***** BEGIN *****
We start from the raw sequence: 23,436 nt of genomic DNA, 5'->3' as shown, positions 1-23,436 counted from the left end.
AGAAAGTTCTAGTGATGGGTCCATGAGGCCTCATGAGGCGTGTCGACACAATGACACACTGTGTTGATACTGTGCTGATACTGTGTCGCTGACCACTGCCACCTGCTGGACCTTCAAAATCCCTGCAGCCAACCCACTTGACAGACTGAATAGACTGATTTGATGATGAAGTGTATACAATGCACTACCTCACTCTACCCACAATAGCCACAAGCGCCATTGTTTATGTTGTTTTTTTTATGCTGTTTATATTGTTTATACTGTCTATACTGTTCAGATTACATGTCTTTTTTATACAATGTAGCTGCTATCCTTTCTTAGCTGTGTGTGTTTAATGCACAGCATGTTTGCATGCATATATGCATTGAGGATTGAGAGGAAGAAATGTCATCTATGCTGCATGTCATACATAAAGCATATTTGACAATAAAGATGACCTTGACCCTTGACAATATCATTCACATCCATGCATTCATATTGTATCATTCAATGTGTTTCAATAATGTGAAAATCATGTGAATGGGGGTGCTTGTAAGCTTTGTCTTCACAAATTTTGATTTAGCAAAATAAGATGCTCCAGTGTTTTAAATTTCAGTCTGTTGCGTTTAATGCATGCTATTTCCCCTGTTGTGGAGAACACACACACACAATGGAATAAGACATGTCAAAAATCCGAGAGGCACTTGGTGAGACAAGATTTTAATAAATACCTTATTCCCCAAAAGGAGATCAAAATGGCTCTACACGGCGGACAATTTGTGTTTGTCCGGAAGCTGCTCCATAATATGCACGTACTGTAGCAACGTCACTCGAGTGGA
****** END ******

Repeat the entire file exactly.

We start from the raw sequence: 23,436 nt of genomic DNA, 5'->3' as shown, positions 1-23,436 counted from the left end.
AGAAAGTTCTAGTGATGGGTCCATGAGGCCTCATGAGGCGTGTCGACACAATGACACACTGTGTTGATACTGTGCTGATACTGTGTCGCTGACCACTGCCACCTGCTGGACCTTCAAAATCCCTGCAGCCAACCCACTTGACAGACTGAATAGACTGATTTGATGATGAAGTGTATACAATGCACTACCTCACTCTACCCACAATAGCCACAAGCGCCATTGTTTATGTTGTTTTTTTTATGCTGTTTATATTGTTTATACTGTCTATACTGTTCAGATTACATGTCTTTTTTATACAATGTAGCTGCTATCCTTTCTTAGCTGTGTGTGTTTAATGCACAGCATGTTTGCATGCATATATGCATTGAGGATTGAGAGGAAGAAATGTCATCTATGCTGCATGTCATACATAAAGCATATTTGACAATAAAGATGACCTTGACCCTTGACAATATCATTCACATCCATGCATTCATATTGTATCATTCAATGTGTTTCAATAATGTGAAAATCATGTGAATGGGGGTGCTTGTAAGCTTTGTCTTCACAAATTTTGATTTAGCAAAATAAGATGCTCCAGTGTTTTAAATTTCAGTCTGTTGCGTTTAATGCATGCTATTTCCCCTGTTGTGGAGAACACACACACACAATGGAATAAGACATGTCAAAAATCCGAGAGGCACTTGGTGAGACAAGATTTTAATAAATACCTTATTCCCCAAAAGGAGATCAAAATGGCTCTACACGGCGGACAATTTGTGTTTGTCCGGAAGCTGCTCCATAATATGCACGTACTGTAGCAACGTCACTCGAGTGGA